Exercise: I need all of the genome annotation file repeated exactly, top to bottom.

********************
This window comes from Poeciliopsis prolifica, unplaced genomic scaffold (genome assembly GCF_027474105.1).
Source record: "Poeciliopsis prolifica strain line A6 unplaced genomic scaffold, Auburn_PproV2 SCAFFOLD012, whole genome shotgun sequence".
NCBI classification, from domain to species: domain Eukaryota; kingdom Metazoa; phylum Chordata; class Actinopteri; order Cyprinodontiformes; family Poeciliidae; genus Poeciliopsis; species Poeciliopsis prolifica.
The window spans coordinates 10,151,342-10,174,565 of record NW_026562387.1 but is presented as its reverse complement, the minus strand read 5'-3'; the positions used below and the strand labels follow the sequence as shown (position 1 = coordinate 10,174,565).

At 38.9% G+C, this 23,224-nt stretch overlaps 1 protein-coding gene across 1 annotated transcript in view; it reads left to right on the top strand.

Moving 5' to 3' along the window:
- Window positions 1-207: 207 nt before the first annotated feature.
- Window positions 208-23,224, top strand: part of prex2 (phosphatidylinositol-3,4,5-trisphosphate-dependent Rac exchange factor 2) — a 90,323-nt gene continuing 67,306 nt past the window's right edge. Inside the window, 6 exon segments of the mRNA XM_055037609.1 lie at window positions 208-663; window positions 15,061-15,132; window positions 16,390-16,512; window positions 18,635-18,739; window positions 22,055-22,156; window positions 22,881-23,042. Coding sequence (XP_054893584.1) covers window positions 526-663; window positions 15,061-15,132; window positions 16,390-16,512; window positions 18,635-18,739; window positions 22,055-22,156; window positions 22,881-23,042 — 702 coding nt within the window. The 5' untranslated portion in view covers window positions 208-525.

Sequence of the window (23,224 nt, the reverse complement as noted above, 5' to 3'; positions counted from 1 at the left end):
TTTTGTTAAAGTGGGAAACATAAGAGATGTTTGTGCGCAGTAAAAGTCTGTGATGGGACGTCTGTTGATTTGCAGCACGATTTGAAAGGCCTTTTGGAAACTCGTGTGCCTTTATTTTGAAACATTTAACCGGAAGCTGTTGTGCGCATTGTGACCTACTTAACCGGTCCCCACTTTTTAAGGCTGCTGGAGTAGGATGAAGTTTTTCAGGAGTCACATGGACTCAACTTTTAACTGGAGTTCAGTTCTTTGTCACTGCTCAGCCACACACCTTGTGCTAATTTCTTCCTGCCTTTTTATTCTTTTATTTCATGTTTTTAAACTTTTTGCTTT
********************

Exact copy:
This window comes from Poeciliopsis prolifica, unplaced genomic scaffold (genome assembly GCF_027474105.1).
Source record: "Poeciliopsis prolifica strain line A6 unplaced genomic scaffold, Auburn_PproV2 SCAFFOLD012, whole genome shotgun sequence".
NCBI classification, from domain to species: domain Eukaryota; kingdom Metazoa; phylum Chordata; class Actinopteri; order Cyprinodontiformes; family Poeciliidae; genus Poeciliopsis; species Poeciliopsis prolifica.
The window spans coordinates 10,151,342-10,174,565 of record NW_026562387.1 but is presented as its reverse complement, the minus strand read 5'-3'; the positions used below and the strand labels follow the sequence as shown (position 1 = coordinate 10,174,565).

At 38.9% G+C, this 23,224-nt stretch overlaps 1 protein-coding gene across 1 annotated transcript in view; it reads left to right on the top strand.

Moving 5' to 3' along the window:
- Window positions 1-207: 207 nt before the first annotated feature.
- Window positions 208-23,224, top strand: part of prex2 (phosphatidylinositol-3,4,5-trisphosphate-dependent Rac exchange factor 2) — a 90,323-nt gene continuing 67,306 nt past the window's right edge. Inside the window, 6 exon segments of the mRNA XM_055037609.1 lie at window positions 208-663; window positions 15,061-15,132; window positions 16,390-16,512; window positions 18,635-18,739; window positions 22,055-22,156; window positions 22,881-23,042. Coding sequence (XP_054893584.1) covers window positions 526-663; window positions 15,061-15,132; window positions 16,390-16,512; window positions 18,635-18,739; window positions 22,055-22,156; window positions 22,881-23,042 — 702 coding nt within the window. The 5' untranslated portion in view covers window positions 208-525.

Sequence of the window (23,224 nt, the reverse complement as noted above, 5' to 3'; positions counted from 1 at the left end):
TTTTGTTAAAGTGGGAAACATAAGAGATGTTTGTGCGCAGTAAAAGTCTGTGATGGGACGTCTGTTGATTTGCAGCACGATTTGAAAGGCCTTTTGGAAACTCGTGTGCCTTTATTTTGAAACATTTAACCGGAAGCTGTTGTGCGCATTGTGACCTACTTAACCGGTCCCCACTTTTTAAGGCTGCTGGAGTAGGATGAAGTTTTTCAGGAGTCACATGGACTCAACTTTTAACTGGAGTTCAGTTCTTTGTCACTGCTCAGCCACACACCTTGTGCTAATTTCTTCCTGCCTTTTTATTCTTTTATTTCATGTTTTTAAACTTTTTGCTTT